The Yankees, in the early years of their modern-day oligarchy, didn't blink. They had just won the 2000 World Series, their third straight world championship and fourth in five years, and were about to launch their own groundbreaking regional television network. Their attendance had jumped by about a million in the championship run, with another million still to come.
Damon Oppenheimer, the Yankees' director of scouting, was in the Dominican Republic that winter when Blakeley called him and said, "I've got a guy who's going to be at the field today who I think can really hit. He doesn't run well, so a lot of teams may not be on him."
Cano ran 60 yards in about 7.3 seconds; most teams prefer a middle infielder cover the distance in under seven seconds. "I wasn't going to pay attention to [the time]," Oppenheimer says. "Gordon was right—he could really hit. Gordon said, 'It's going to take some money, but I'd do it.' I said, 'Yeah, we need to sign him.'"
On Jan. 2, 2001, the Astros signed 35-year-old third baseman Charlie Hayes for $500,000; Hayes would hit .200 with no home runs in what was his last year in baseball. Three days later, the Mets signed 25-year-old utility infielder Jorge Velandia, a career .143 hitter, for $200,000; Velandia would go hitless that season and bat .149 in his 47-game career with the Mets. And on the same day, the Yankees signed 18-year-old Robinson Cano for $150,000. "My dad stayed up from seven until two in the morning just to do my contract," Cano recalls. "Teams just wanted to give me like 20 [thousand dollars], and my dad was like, 'Come on.' That was the one thing about my dad. He would say, 'I know your talent. I know you. I've been in this game a long time. I'm not going to give you away for free.'"
Cano made such little impact, however, over his first three years in the Yankees' minor league system, hitting .261, that he was nearly traded three times in three months in 2004. First, the Yankees offered him to the Rangers in April as the player to be named later in the trade that sent Alfonso Soriano to Texas and brought Alex Rodriguez to New York. Texas said, "No thanks," to Cano and instead took shortstop Joaquin Arias, who has played 72 career games with Texas.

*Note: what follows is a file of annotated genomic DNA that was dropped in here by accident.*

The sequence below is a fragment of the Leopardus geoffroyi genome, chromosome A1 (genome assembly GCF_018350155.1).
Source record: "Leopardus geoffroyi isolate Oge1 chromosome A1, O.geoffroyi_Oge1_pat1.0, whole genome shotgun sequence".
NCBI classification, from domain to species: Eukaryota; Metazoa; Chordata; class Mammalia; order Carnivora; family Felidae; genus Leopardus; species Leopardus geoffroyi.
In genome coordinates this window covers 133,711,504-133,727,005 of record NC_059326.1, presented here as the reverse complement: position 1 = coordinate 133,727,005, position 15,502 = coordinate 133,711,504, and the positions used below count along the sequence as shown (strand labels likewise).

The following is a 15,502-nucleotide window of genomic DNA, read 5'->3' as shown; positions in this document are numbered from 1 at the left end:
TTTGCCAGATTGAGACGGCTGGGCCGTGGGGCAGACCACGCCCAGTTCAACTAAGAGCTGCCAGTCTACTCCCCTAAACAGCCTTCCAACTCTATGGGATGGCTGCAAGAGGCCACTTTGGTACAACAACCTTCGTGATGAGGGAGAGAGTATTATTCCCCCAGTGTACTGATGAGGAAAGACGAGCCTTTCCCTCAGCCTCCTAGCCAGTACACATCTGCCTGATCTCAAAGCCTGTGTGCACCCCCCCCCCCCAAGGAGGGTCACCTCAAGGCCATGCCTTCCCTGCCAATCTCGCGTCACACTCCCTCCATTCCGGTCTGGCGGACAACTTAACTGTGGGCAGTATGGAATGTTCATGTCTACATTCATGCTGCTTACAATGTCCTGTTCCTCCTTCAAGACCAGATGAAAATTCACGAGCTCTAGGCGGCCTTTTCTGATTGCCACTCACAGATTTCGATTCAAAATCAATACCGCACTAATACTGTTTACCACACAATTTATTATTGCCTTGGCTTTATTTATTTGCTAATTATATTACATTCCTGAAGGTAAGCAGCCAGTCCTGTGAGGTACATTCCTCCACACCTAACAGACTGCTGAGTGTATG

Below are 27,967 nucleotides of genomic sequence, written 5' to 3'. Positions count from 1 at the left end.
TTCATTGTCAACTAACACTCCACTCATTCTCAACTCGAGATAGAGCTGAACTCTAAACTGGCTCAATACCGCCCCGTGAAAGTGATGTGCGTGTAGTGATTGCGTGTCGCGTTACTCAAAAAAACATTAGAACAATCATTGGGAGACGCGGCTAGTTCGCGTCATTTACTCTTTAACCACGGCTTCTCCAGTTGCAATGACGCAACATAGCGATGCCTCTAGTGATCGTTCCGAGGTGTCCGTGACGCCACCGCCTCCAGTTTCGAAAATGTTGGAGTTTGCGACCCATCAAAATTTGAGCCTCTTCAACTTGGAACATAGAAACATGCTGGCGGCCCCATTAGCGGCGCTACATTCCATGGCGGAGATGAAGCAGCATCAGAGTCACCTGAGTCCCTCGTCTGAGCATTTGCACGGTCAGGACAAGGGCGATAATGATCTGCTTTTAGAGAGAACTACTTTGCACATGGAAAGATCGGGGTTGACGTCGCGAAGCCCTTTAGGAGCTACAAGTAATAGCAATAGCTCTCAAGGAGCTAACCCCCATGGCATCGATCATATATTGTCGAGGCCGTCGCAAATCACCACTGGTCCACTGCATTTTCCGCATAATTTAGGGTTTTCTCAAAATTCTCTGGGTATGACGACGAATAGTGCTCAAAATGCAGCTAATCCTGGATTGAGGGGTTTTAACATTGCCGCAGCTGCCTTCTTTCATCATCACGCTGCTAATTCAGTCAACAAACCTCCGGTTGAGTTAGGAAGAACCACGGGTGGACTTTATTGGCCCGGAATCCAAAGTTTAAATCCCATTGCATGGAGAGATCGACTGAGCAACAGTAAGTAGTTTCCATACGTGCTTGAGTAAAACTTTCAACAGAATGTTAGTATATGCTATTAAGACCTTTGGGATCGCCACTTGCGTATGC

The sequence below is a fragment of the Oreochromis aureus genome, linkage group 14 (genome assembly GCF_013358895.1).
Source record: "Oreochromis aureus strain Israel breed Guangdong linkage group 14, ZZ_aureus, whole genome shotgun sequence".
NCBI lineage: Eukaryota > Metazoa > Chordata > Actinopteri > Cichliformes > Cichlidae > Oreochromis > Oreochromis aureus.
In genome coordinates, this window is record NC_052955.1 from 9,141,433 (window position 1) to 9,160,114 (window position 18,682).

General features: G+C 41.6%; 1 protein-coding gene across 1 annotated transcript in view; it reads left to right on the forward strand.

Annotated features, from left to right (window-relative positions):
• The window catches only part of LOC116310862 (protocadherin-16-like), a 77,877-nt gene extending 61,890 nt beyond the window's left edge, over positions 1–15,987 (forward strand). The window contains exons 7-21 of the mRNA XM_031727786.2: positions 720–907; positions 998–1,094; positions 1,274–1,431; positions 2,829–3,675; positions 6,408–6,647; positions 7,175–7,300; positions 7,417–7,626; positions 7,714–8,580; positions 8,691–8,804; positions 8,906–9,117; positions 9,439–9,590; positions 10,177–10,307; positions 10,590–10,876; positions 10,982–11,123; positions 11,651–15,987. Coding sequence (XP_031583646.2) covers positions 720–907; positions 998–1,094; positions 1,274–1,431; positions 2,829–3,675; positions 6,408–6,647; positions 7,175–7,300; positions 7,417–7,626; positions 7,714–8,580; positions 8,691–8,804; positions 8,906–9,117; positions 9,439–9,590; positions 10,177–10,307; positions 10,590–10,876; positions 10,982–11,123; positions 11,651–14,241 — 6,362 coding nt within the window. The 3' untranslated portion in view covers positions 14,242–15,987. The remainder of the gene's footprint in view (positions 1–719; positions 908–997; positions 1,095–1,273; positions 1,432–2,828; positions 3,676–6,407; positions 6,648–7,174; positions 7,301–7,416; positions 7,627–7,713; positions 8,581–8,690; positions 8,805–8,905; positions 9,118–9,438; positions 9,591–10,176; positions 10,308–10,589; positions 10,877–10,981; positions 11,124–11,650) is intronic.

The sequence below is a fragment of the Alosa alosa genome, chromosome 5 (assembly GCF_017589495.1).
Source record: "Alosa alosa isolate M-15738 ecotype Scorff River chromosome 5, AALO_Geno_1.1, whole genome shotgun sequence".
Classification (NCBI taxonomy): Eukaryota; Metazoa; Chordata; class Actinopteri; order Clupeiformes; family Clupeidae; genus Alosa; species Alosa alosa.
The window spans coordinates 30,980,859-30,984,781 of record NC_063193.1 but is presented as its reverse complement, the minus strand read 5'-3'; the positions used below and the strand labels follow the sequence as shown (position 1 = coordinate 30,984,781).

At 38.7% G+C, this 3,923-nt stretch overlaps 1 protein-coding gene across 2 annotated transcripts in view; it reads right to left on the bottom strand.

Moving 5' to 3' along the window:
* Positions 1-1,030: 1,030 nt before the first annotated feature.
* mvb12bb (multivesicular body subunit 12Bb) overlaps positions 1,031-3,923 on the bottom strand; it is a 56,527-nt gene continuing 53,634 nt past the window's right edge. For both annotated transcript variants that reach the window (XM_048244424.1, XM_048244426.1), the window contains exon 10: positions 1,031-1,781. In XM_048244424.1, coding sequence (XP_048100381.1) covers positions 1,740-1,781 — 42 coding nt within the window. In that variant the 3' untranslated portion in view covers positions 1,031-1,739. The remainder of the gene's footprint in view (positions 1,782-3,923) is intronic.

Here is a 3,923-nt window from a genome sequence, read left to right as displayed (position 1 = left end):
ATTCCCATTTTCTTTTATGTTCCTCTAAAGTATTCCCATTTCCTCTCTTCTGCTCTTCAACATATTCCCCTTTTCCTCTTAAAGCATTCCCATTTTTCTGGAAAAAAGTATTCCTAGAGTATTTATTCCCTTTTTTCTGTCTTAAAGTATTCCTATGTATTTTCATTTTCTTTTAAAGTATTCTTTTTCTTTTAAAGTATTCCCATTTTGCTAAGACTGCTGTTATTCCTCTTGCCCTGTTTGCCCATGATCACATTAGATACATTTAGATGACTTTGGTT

In June, while he was in Double A, the Yankees moved Cano to third base to display him there for a possible trade with Kansas City. The Yankees offered Cano and catcher Dioner Navarro for centerfielder Carlos Beltran. The Royals declined and instead traded Beltran to Houston for third baseman Mark Teahen, catcher John Buck and pitcher Mike Wood.
One month after that, New York offered Cano to the Diamondbacks in an attempt to get Randy Johnson. The Diamondbacks passed. Six months later Arizona did trade Johnson to the Yankees, but instead of taking Cano the D-Backs took veteran pitcher Javier Vazquez, pitcher Brad Halsey and Navarro. Meanwhile, the Yankees, not sold on Cano themselves, signed Tony Womack to a two-year contract to play second base.
Womack promptly flopped. One month into the 2005 season the Yankees decided to give Cano a shot as their second baseman. After his first 23 at bats he had two hits and no walks. "[Manager] Joe Torre called me into his office," Cano recalls. "I thought I got sent down. He said, 'Robbie, don't worry. Keep swinging. The hits are going to fall for you one day.' The next game I had two hits, and a week later I was hitting over .300."
Cano alternately astounded and confounded the Yankees. In 2006, for instance, he hit .342, won a Silver Slugger as the league's top-hitting second baseman and was named an All-Star. But over the next two years his batting average dropped to .306 and then .271. In '08, the same year New York signed him to a four-year, $30 million contract, manager Joe Girardi benched Cano for failing to hustle after a groundball that bounced off the glove of Jason Giambi. The episode confirmed the long-held suspicion of some critics that Cano's smooth style of play lacked proper effort.
"I talk to Derek Jeter all the time," Cano says. "Three or four years ago, in Anaheim during batting practice, he told me, 'Listen, I know you work hard because I know you. And you come to play every day. But you know what? Don't let these people label you as a lazy guy. Because I know you're not lazy. But if you let them put that label on you, you can work hard but you'll still have that label.'